Do you sometimes buy bottled water? If the answer is yes, you’re not alone. Each year, approximately 100 billion PET bottles are consumed worldwide. And this number only reflects bottled water, add soft drinks to the picture and the number is much higher. But what actually happens to all these bottles?
Some of them, approximately 30%, are recycled as material for new products, while 70 billion bottles become waste or are discarded directly into the sea or in landfills. The fact that so much plastic is thrown away is not sustainable for the world. This is partly because plastic is made from oil, a natural resource which will run out one day, and partly because it takes a very long time for plastic to break down. Did you know that it takes each bottle an astonishing 700 to 1,000 years to break down?
We need to be better at using the earth's resources wisely and we must start seeing billions of discarded PET bottles as the resource which they actually are.
This is the standpoint of Anna Granath and her colleagues, who develop new kitchens for IKEA. "Our products are bought by a lot of people, and by offering more sustainable alternatives, we actually have the opportunity to contribute to a change," says Anna. "So we started looking at how we could replace new materials with recycled materials in our kitchen range."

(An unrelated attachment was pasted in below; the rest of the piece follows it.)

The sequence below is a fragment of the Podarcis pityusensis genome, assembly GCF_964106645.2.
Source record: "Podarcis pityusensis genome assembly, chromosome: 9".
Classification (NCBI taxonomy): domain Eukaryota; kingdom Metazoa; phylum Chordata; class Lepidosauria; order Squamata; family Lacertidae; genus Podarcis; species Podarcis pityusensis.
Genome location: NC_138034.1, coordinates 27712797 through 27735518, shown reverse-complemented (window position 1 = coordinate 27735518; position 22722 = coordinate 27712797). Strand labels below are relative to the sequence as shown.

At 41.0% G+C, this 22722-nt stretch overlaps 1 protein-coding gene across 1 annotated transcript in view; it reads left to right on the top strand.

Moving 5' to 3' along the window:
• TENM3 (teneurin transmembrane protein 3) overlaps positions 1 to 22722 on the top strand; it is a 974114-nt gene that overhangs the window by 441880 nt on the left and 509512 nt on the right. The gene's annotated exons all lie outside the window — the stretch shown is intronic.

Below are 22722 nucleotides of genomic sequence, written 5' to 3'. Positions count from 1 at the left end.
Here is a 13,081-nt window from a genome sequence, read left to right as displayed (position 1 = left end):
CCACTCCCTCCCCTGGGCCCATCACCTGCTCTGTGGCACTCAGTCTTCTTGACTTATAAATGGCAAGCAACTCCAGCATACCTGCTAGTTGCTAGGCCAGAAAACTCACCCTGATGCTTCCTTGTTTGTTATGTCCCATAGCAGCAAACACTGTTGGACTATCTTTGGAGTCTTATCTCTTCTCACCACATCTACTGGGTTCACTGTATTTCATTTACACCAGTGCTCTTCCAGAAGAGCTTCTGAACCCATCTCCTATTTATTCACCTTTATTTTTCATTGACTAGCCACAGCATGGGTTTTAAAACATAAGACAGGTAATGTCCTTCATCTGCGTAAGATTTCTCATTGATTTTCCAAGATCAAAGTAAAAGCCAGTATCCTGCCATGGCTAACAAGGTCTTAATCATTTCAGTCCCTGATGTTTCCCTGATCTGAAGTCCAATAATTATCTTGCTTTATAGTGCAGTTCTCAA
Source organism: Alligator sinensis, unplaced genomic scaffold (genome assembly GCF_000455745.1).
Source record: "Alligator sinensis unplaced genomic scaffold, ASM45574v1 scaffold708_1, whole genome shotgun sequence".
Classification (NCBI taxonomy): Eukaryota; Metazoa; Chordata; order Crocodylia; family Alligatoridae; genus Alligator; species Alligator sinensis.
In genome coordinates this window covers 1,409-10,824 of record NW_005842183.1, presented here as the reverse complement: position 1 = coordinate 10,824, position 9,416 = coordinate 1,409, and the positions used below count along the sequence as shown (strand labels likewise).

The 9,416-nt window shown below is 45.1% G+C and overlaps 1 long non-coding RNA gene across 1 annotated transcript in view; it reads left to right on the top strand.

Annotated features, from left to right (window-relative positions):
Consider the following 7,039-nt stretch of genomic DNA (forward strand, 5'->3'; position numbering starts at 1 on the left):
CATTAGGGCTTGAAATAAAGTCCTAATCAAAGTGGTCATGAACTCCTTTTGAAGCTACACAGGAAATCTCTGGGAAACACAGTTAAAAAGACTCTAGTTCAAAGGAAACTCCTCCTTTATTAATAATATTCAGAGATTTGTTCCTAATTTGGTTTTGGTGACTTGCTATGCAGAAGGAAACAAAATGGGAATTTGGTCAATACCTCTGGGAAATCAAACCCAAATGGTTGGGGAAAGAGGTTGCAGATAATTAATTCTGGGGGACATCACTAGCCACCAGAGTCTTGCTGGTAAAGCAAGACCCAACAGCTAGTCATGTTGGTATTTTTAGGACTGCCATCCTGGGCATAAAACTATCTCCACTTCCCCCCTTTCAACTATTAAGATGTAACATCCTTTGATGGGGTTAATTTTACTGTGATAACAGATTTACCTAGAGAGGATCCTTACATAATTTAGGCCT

This idea was the run-up to a close cooperation with supplier and designers. Together they developed KUNGSBACKA kitchen front which consists of a particleboard made from recycled wood wrapped in plastic film made from recycled PET bottles.
The big challenge was to get to know the properties of the plastic in order to achieve the same qualities as a virgin material. "The whole team behind the kitchen front is proud. We've all worked hard to not compromise on anything. Not when it comes to design, quality, functionality, or price, and especially not when it comes to the sustainability aspects. It feels great, deep down in the bottom of our hearts".
For each door's matt black surface, plastic from 25 half-litre bottles is used. This might not sound like a lot, but for Anna and her colleagues, KUNGSBACKA is an important first step on the journey towards an end to the use of virgin, oil-based plastic.
"We must find alternatives for recycling which has a significant and long-lasting impact, where we don't just think about our generation, but for all generations to come".
In KUNGSBACKA, the plastic bottles get a new life, but also a much longer life. You'll probably finish a bottle of water within 25 minutes. But if it’s recycled and converted into plastic film on a kitchen front, the same plastic gets a lifetime of at least 25 years. And then a new recycled life hopefully awaits in a completely different context.